If you are a frequent Weather Channel watcher, you have probably heard the terms used to describe a variety of winter storms, including “atmospheric rivers,” “polar vortexes” and “bomb cyclones,” all of which sound quite ominous. It reminds me of that line in “The Wizard of Oz” — “Lions and Tigers and Bears, oh my!”
From my perspective these terms are used to create a state of panic, to get you to stay tuned. It’s what we meteorologists refer to as the “atmosfear.” If you can make it sound like some sort of weather Armageddon is coming, then perhaps more people will keep watching.
But most really aren’t as scary as they sound.
An “atmospheric river” is simply a continuous feed of moisture, for example, from the eastern Pacific into the western United States. Generally that moisture is carried along in a strong jet stream flow. If that river of moisture lines up over you, expect several days in a row of continuous precipitation, in the form of rain or snow, depending on temperatures.
Another term you may have heard in the past is “Pineapple Express.” That doesn’t sound too bad — could even be a name for a tropical drink you might order in a bar. The pineapple express is also an atmospheric river.
Atmospheric river sounds much more threatening, thus the recent switch in terminology used in the media.
The “polar vortex” is more often an eastern United States phenomenon. All it is, really, is a deep, cold trough of low pressure in the atmosphere, which brings cold air much farther south than normal. But that’s too many words and doesn’t sound nearly as sexy as saying “polar vortex.”
Cold air that originates up near the North Pole is the polar part. The low pressure is the vortex part. All low-pressure systems or storm systems are vortexes. That is: Any cyclonically rotating area of lower pressure (counterclockwise) in the Northern Hemisphere is a vortex. Again, that isn’t a very catchy way to describe it.
If you wanted to, you could call it a “polar cyclone” and make it sound even scarier.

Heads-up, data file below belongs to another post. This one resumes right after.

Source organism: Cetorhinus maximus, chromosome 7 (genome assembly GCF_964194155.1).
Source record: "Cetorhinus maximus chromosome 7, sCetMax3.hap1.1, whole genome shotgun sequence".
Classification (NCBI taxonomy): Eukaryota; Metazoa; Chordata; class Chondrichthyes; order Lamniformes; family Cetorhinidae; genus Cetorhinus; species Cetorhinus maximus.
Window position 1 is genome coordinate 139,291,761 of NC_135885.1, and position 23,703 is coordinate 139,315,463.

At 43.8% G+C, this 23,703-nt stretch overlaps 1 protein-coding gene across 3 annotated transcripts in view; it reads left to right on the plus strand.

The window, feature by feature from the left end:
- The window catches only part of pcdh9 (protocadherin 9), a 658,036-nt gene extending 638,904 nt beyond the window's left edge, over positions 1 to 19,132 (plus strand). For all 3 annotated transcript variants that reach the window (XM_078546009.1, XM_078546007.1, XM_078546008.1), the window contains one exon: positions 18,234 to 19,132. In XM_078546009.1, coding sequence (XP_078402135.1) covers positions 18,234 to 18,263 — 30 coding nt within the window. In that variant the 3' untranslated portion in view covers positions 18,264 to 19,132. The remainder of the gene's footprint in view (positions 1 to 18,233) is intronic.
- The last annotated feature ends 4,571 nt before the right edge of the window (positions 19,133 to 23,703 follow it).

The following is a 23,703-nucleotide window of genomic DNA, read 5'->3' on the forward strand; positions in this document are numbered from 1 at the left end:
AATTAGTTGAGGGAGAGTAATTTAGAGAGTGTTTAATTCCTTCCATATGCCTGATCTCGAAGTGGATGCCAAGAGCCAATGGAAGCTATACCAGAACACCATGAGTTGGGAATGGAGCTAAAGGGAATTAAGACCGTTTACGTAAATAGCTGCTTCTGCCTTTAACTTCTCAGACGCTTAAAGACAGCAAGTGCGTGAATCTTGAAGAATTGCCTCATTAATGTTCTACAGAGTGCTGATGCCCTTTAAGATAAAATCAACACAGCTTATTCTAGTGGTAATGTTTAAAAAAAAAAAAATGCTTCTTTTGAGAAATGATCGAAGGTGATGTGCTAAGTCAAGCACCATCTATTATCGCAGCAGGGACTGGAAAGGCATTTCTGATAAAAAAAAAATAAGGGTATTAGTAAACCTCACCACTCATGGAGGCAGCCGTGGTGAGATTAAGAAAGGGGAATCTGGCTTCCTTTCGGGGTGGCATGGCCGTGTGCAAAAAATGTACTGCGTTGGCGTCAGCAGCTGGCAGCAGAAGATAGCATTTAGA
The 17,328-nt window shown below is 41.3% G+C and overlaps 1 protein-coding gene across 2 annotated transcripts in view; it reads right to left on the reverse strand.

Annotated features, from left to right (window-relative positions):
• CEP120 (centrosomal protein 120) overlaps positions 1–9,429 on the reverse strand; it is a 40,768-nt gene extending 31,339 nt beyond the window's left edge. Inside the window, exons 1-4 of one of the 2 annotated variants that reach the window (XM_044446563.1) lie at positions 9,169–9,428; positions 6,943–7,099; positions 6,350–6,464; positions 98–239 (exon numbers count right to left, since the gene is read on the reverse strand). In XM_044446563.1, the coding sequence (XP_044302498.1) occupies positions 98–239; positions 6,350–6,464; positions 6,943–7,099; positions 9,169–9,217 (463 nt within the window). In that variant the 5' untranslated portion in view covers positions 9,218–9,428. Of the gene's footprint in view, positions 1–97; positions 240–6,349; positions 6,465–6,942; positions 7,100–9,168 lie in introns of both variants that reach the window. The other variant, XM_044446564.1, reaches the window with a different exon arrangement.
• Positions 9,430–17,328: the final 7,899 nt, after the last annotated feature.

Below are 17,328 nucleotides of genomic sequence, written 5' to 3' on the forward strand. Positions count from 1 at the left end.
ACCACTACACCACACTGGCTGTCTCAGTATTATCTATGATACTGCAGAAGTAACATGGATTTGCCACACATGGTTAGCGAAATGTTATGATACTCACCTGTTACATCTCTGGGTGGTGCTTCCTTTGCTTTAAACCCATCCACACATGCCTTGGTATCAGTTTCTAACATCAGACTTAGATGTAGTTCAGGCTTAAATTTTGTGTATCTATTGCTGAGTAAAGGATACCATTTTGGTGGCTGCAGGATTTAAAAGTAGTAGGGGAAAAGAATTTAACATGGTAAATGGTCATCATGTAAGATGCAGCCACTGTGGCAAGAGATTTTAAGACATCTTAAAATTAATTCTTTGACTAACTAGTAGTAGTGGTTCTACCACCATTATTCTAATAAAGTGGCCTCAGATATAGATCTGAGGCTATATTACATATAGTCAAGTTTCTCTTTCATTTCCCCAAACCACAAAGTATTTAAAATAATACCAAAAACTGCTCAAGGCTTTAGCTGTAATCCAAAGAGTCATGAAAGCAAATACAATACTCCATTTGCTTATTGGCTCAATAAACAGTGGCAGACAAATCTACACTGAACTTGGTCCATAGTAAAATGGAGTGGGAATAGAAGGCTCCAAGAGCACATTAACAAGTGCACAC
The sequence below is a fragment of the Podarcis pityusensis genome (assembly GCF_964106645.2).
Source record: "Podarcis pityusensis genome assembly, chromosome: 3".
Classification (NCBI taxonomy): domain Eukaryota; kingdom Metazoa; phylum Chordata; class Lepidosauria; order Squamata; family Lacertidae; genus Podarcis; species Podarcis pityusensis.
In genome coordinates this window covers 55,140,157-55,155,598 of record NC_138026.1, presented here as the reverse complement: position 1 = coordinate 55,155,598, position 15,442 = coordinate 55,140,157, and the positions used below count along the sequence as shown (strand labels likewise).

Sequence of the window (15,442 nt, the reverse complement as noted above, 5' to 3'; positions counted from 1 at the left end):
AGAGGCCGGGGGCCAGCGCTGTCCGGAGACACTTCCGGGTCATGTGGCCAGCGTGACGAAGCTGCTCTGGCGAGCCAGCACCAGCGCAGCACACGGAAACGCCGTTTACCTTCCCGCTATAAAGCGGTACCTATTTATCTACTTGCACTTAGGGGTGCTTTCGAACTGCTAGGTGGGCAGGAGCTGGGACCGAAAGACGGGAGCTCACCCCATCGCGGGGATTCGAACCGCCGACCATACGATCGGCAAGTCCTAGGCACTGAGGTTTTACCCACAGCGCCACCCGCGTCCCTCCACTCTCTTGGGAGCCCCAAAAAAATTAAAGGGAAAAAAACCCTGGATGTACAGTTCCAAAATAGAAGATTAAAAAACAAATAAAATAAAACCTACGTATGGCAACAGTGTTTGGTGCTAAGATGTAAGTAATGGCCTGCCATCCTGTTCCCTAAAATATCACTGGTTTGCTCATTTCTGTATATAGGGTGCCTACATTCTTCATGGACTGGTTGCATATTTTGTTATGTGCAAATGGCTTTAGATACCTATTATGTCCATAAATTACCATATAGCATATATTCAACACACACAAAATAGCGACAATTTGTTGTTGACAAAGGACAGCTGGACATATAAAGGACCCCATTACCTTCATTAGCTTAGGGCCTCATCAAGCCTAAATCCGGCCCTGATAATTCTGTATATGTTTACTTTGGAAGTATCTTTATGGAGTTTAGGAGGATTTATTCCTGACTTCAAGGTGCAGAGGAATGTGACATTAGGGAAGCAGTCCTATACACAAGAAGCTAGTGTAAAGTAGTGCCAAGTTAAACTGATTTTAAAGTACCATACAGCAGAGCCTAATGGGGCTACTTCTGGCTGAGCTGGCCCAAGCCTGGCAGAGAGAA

Cyclone is yet another term used to describe a low-pressure system or any storm. The term “bomb cyclone” refers to a center of low pressure that has a precipitous drop in its central pressure in a short time. The criteria for calling it a bomb is 24 millibars of pressure decrease in less than 24 hours. An average drop in pressure for a developing storm is about half that rate.
A bomb cyclone, or “bombogenesis,” as it is also known in meteorology, is simply a rapidly intensifying low-pressure system. They usually form along either the northwest or northeast coasts of the United States. A bomb cyclone hit the Oregon coast this past Thanksgiving.
Don’t be scared
These three terms I just described have been around and known to meteorologists since about the 1950s. Media outlets like The Weather Channel love to use them to help sensationalize the weather. Having catchy monikers helps reel in viewers. The Weather Channel has also adopted the practice of naming winter storms in the same manner the National Weather Service names hurricanes during the summer. (The National Weather Service does not give official names to winter storms, by the way.)
Oftentimes all it amounts to is just another winter storm, like many winter storms that we get in Wyoming, or anywhere else in the country for that matter.
Don’t be afraid: It’s just the weather, doing what weather does. There is nothing new or more severe about it just because it has been given a different name.
The National Weather Service issues watches and warnings, and those are what you should pay attention to this winter. They will let you know when the potential exists for severe weather that might hamper travel. Those are the days when it is best to just stay home and hunker down by the fire instead of heading outside where there might be lions and tigers and bears, oh my!